A Couple’s Guide to Getting Married During the Pandemic
2020 was a hard year for everyone, a year of heartbreak and health scares and, for many, loneliness. But for some couples, it's also been a testament to coming together, a chance to affirm that they're in it together. No matter what life or a global pandemic throws their way, these hard times have only made them stronger.
You're one of those couples, and in these trying times, you've also found moments of joy. And now you're ready to take the next step.
Every couple has a lot to think about on their big day. You and your fiancé have more to think about than most. Whether you originally planned to get married in 2020 or you got engaged during the pandemic and hope to be married, you've been forced to reconsider your wedding plans.
For some couples, that means postponing their plans. Some have decided to formalize the commitment now and save a big party for brighter days. Others have decided to adapt to the unusual circumstances.
Unfortunately, until most of the population is immune, a wedding will require creativity. So how do you get married safely during a public health crisis while still giving your love a fitting celebration? Here's a complete guide to ensure your wedding is both safe and joyous.
Pros and Cons of Getting Married During the Pandemic
Before you move forward with the wedding, you have to consider one simple question: whether or not you want to get married during the pandemic.
It is quite possible to organize a safe, enjoyable wedding, even during these uncertain times. There are even benefits to planning a wedding during times like these that you might not have under ordinary circumstances. However, it will require a high degree of flexibility and several precautions. Whether or not couples proceed is their choice.
Here's a look at the pros and cons to help you decide.
Traditionally, engagements can last anywhere from ten months to two years, largely due to the time it takes to plan a wedding. And since wedding etiquette typically dictates sending invitations six to eight weeks in advance of your wedding date, the bare minimum time to plan a wedding is usually two or three months, largely due to the meeting place of vendor booking and guest planning.
The pandemic flips that rulebook on its head. Since many couples are opting to have their weddings at home, you don't need to worry about booking vendors—which means you have more time to plan!
But regardless of whether you have a wedding at home or at a venue, you will have stronger standing with your wedding vendors. Since there's significantly decreased demand, many vendors are slashing costs to keep their businesses going. Your wedding budget has never been happier.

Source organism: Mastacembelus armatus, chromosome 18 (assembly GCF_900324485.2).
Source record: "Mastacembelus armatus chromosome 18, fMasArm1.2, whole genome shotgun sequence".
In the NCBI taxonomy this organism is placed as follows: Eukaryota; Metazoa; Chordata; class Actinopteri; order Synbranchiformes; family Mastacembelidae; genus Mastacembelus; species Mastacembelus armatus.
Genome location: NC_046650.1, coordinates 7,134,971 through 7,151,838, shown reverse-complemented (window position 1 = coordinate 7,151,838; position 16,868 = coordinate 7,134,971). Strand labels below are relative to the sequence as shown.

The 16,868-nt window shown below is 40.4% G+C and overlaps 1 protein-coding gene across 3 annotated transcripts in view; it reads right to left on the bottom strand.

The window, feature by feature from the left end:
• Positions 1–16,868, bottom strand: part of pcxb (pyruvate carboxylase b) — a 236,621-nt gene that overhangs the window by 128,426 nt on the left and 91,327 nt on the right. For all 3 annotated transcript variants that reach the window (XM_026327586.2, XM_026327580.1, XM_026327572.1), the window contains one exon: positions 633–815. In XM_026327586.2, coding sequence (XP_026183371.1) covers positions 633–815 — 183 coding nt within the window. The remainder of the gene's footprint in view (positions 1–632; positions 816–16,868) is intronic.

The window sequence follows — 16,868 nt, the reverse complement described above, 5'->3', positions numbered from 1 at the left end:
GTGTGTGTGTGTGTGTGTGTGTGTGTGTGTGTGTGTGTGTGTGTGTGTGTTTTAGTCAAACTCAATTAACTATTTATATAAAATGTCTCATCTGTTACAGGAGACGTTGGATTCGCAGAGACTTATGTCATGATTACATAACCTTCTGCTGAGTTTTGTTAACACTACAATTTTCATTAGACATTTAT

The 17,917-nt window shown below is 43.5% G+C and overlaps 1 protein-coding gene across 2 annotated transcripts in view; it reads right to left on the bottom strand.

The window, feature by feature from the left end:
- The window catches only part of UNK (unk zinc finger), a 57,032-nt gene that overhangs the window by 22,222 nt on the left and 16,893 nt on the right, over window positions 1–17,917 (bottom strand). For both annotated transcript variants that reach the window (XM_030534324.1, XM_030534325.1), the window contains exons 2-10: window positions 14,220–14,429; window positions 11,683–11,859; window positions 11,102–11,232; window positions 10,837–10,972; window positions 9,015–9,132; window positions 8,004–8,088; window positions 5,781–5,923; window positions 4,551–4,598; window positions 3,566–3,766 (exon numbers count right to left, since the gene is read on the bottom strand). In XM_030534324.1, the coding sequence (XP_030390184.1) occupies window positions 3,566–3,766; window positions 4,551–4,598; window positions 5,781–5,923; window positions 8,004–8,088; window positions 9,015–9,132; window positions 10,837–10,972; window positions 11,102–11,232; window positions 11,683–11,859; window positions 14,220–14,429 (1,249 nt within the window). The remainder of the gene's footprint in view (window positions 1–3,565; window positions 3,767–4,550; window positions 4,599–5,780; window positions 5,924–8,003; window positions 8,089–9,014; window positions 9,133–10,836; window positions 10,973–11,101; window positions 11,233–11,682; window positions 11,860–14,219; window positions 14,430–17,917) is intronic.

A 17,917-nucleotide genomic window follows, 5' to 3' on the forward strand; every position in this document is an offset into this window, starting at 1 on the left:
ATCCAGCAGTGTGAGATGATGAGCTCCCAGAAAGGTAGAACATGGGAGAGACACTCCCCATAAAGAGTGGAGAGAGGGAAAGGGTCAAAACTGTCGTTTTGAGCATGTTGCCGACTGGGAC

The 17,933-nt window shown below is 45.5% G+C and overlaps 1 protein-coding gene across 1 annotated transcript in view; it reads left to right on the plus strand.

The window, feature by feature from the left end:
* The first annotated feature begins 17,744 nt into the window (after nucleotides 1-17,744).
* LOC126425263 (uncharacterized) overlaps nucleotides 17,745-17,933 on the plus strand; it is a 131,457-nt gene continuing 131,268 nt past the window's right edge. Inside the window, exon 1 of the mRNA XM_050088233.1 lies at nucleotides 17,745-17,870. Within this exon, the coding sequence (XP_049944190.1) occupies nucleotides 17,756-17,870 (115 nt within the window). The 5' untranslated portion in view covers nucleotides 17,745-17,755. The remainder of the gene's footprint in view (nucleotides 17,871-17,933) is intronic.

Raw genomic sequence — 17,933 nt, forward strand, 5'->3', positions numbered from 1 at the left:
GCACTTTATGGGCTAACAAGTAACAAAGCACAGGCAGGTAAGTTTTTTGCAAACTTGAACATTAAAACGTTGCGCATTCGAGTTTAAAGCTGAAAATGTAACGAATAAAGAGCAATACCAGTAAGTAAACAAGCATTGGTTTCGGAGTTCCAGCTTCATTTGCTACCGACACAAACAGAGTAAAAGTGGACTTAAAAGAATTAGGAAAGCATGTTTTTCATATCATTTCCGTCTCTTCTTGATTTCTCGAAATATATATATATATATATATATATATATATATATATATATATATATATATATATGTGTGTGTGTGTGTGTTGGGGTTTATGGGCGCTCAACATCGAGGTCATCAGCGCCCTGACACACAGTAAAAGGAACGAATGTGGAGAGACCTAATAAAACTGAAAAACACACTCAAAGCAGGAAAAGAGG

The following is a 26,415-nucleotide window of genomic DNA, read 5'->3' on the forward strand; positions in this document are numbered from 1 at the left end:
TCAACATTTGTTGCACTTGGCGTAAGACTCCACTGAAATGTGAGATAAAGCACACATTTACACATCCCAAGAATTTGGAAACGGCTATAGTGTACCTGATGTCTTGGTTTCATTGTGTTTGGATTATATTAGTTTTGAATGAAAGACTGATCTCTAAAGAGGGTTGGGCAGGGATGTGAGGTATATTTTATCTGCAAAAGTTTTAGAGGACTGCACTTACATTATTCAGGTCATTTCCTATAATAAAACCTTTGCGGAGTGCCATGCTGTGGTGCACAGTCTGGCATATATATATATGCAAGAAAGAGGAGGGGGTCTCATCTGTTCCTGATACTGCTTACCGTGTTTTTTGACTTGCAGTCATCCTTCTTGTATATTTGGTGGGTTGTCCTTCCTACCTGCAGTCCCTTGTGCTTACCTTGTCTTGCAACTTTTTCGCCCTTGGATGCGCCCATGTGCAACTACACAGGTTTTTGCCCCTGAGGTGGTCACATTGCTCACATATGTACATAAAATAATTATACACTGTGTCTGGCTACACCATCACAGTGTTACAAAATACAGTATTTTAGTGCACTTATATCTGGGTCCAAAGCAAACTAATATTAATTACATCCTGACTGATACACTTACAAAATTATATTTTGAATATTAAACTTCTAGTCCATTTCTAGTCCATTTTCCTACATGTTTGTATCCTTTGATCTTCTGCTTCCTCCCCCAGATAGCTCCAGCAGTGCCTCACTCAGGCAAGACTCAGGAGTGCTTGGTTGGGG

In addition, while you might be sad to cut down on your guest list, your budget benefits from social distancing guidelines as well. The fewer guests, the fewer costs you have to account for.
Finally, it is possible to do online or hybrid weddings. Your budget still benefits from fewer in-person guests, your guests don't need to worry about travel, and you can still have all your loved ones there to celebrate with you.
With that in mind, there are some significant downsides to be aware of if you and your fiancé choose to move forward with the wedding.
The most obvious risk is the risk of contracting the coronavirus in a group setting. It is entirely possible to have a safe gathering with all the necessary precautions, but no event is completely immune. That's a risk that couples have to accept and plan for.
Another major risk is the uncertainty of availability. Even with the vaccine, it's still going to be awhile before we can return to pre-pandemic life, which means that until everyone is vaccinated, the availability of locations, vendors, and guests remains up in the air.
What to Consider Before Organizing the Wedding
For couples who decide to move forward with an in-person event, you're going to have to plan around pandemic concerns. It can still be a fun, joyous occasion, as long as it's counterbalanced with safety. You'll also have to keep your eye on the ball (er, the virus) when planning.
Here are a few ways to prepare the wedding and things to pay attention to.
Worldwide Guidelines on Organizing Events
What's your preferred bridal Bible? Martha Stewart? The Knot?
In 2020, it's the Centers for Disease Control.
Before you begin planning your big day, check CDC guidelines on large events and gatherings. This page covers almost every aspect of planning a social gathering during the pandemic, from promoting healthy behaviors to maintaining hygienic environments.
You can also check guidance from the World Health Organization for further advice, particularly if any of your guests may be considering international travel.
Local Guidelines on Organizing Events
That said, broad-ranging national or international guidelines are based on the whole picture of preventing community spread and are not tailored to your specific community. With that in mind, it's equally important to check on your local guidelines, including state and local guidance.
Keep in mind that there may be significant variation between national, state, and local guidance, particularly between non-affected areas and areas experiencing a resurgence of cases. Localities experiencing a case surge may institute travel bans, while areas with minimal cases may allow residents to move freely.
To that end, pay careful attention to the current guidelines in your local area and in your state, including guidelines versus legal orders. If there is variation between two guidelines, the safest option is to plan for the stricter guideline.
Number of Guests
One thing you can do to keep everyone safe (and reduce the risk of your wedding being cancelled or shut down) is to strictly limit the number of guests. Keep it to a smaller guest count with only family or close friends.
The CDC and WHO do not offer hard number limits on gatherings since it only takes one infected guest to create a cluster. Instead, they advise event planners that an event is safer if all attendees can maintain six feet of distance between them at all times. However, the number should be even lower if your guest list includes high-risk individuals, such as seniors or those with chronic health conditions.
Find Locations That Match Your Guest List with Distancing Requirements
The hunt for a wedding venue always involves balancing budget and space with headcount.
During the pandemic, however, the bigger concern is finding a location that matches your guest list with social distancing requirements. A safe venue is one that allows guests to maintain at least six feet between them at all times. If in doubt, ask the venue what their maximum safe capacity is while maintaining strict social distancing.